Imperfect deal in Syria is still worth supporting

Will this latest ceasefire be the start of the end of Syria's long conflict? Sameer Al-Doumy / AFP
Will this latest ceasefire be the start of the end of Syria's long conflict? Sameer Al-Doumy / AFP

With the relentless tide of human misery suffered by innocents in Syria, we have to welcome any deal that could end fighting in most areas of the country. The provisional ceasefire brokered between the United States and Russia, which is to take effect on Monday, seems to offer that prospect.

Nobody would call the agreement perfect – particularly the vagueness about the future of Syrian president Bashar Al Assad, whose clinging to power has visited so much destruction upon his country – but after 10 months of failed ceasefires and the continuing nightmare for millions of civilians, even an imperfect agreement is a cause for cautious optimism.

The Assad regime will stop targeting rebel forces in most areas of the country and there will be a joint US-Russian air campaign against ISIL and other extremist groups. There will also be new negotiations about the country’s political future.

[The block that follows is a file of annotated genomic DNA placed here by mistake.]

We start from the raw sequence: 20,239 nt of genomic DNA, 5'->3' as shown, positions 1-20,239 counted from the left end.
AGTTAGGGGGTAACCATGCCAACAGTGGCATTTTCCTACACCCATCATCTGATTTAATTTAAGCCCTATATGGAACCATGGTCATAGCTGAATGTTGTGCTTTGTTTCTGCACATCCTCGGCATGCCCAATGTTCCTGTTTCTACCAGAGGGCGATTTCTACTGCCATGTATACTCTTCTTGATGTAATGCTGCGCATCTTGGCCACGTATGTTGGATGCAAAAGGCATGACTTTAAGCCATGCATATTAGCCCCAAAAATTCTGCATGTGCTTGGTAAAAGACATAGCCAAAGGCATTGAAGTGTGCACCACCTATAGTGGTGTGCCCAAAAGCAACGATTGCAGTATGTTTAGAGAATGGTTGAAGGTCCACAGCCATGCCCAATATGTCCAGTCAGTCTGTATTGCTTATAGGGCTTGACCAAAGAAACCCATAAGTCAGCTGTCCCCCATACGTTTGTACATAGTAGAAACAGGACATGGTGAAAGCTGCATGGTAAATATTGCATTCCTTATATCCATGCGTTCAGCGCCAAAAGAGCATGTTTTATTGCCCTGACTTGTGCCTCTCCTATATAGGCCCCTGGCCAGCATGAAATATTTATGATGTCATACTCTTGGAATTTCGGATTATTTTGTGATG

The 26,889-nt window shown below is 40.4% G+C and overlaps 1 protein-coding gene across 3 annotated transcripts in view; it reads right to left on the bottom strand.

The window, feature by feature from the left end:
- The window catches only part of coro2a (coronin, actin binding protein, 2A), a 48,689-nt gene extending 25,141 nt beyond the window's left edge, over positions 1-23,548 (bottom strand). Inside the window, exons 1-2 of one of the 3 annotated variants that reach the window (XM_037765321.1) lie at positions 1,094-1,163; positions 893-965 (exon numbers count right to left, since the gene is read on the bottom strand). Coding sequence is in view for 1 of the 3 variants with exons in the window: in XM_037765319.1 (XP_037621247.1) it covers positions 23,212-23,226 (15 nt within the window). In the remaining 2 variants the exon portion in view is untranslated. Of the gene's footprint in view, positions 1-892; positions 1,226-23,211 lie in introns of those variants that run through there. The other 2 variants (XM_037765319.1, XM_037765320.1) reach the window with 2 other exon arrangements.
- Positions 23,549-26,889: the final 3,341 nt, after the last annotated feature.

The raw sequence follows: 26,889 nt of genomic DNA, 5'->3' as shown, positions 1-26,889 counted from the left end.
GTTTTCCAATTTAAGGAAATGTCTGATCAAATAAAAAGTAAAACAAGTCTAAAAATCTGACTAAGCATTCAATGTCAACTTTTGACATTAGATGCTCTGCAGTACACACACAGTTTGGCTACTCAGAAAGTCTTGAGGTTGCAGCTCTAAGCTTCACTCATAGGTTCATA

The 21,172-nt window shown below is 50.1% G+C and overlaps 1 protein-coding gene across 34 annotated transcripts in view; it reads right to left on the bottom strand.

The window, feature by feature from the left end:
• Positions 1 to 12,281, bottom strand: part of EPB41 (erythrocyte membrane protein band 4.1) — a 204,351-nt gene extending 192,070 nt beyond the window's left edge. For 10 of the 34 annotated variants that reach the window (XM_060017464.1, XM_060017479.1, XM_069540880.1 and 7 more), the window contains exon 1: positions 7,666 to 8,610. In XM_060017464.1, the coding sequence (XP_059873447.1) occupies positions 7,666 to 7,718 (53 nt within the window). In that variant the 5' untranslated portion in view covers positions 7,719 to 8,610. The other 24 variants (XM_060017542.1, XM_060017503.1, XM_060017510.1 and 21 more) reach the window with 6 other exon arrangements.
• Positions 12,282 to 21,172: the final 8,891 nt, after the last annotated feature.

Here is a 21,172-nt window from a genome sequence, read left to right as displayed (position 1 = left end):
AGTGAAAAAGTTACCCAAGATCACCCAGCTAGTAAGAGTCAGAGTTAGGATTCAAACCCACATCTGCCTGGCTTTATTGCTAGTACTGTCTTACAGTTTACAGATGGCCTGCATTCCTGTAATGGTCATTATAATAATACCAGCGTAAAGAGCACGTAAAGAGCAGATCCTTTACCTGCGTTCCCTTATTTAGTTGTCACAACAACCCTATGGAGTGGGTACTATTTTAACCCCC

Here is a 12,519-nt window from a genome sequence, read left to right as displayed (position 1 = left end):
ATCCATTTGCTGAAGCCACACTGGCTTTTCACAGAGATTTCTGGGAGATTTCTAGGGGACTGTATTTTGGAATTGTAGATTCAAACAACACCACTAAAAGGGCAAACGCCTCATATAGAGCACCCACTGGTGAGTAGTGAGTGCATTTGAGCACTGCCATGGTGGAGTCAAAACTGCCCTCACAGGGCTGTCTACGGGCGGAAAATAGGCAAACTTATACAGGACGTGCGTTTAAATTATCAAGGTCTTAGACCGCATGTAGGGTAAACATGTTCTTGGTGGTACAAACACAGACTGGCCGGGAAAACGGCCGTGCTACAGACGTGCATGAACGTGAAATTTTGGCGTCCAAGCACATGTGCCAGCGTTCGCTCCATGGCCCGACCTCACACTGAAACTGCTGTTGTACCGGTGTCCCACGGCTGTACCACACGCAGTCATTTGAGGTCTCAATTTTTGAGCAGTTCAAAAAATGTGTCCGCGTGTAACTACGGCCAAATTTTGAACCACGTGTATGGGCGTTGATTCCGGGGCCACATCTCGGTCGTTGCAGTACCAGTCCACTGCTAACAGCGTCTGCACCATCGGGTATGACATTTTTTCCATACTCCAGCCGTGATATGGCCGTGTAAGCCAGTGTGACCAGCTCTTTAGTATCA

Moderate opposition groups cautiously welcomed the deal, on the proviso that the Assad regime fulfil its obligations. Their condition is entirely understandable, based on the many times the regime has said one thing but then done another, regardless of the human misery such duplicity has had on ordinary people who find themselves standing in the way of Mr Al Assad’s survival and that of his regime.

Of concern will be that there is no clear path for Mr Al Assad to be eased from power, just vague references about discussions between Russia and the regime on that issue. For good reason, many groups in Syria believe that the president is part of the problem and cannot be part of the solution.

But in keeping with the aphorism that “perfect is the enemy of good”, an imperfect deal that ends the carnage in most parts of Syria but continues to sanction raids on radical groups such as ISIL and Al Qaeda is still worth pursuing.

While this might be yet another false dawn, we have to take seriously anything that offers the chance to improve the lot of a benighted generation of Syrians, nearly 500,000 of whom have been killed, with millions more forced from their homes.

As we know all too well, Syria’s problems do not stay neatly within that country’s borders and have already manifested themselves in the refugee crisis and by being a recruiting tool for terror groups world wide.

Published: September 10, 2016 04:00 AM

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